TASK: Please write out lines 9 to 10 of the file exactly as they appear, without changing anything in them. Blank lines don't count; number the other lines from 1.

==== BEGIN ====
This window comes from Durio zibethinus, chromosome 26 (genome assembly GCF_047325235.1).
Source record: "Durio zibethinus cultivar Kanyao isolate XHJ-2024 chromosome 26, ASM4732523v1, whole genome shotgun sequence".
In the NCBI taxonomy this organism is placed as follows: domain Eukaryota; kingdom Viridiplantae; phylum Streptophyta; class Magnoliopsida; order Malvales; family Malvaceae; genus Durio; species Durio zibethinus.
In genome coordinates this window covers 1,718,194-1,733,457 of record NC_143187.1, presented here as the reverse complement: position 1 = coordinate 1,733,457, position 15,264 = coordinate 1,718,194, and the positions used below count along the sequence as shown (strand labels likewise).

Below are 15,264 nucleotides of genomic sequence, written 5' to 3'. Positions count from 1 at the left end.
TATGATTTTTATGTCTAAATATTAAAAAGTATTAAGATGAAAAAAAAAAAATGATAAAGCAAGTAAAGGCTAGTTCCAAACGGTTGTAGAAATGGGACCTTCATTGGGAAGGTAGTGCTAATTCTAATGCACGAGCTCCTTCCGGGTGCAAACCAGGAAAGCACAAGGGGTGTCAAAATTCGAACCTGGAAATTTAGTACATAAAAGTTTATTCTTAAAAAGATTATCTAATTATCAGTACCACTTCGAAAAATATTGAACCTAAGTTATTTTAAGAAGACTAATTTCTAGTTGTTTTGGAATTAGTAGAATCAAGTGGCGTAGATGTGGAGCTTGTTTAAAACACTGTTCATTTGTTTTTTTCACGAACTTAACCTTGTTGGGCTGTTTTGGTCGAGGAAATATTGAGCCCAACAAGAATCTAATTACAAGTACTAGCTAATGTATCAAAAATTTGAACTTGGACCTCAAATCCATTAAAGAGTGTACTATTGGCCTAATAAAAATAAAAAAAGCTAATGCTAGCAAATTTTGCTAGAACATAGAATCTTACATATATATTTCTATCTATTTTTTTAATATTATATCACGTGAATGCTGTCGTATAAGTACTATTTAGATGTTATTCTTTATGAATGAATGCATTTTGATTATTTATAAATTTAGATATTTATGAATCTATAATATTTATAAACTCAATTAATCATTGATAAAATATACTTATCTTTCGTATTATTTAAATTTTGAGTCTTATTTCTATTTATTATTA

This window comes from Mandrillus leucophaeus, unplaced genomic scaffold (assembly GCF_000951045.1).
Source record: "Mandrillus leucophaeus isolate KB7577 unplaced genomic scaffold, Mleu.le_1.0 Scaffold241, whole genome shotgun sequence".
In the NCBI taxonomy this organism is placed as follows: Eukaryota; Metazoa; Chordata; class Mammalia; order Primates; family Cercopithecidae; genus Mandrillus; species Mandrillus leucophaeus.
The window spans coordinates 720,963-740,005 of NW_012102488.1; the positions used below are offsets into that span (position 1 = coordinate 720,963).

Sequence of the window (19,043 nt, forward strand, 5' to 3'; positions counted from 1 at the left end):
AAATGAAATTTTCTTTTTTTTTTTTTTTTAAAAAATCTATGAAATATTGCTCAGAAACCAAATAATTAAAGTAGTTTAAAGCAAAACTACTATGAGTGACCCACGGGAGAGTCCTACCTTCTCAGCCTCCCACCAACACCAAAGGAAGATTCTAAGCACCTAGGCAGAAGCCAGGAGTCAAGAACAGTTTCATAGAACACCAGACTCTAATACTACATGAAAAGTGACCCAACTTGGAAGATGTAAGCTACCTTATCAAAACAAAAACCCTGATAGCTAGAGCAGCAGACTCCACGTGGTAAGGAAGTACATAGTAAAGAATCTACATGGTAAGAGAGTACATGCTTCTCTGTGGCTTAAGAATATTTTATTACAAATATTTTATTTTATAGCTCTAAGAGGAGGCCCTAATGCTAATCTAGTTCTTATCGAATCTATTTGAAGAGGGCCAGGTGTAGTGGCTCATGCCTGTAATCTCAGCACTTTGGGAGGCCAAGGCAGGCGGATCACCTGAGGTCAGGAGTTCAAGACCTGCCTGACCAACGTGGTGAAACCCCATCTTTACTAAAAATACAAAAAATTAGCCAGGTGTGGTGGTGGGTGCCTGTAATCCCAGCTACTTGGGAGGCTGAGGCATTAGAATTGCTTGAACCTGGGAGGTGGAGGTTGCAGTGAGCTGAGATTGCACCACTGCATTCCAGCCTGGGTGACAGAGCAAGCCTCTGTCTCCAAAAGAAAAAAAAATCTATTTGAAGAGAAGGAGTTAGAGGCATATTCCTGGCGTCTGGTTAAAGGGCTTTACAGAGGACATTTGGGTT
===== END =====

In the NCBI taxonomy this organism is placed as follows: Eukaryota; Metazoa; Chordata; class Mammalia; order Primates; family Cercopithecidae; genus Mandrillus; species Mandrillus leucophaeus.
The window spans coordinates 720,963-740,005 of NW_012102488.1; the positions used below are offsets into that span (position 1 = coordinate 720,963).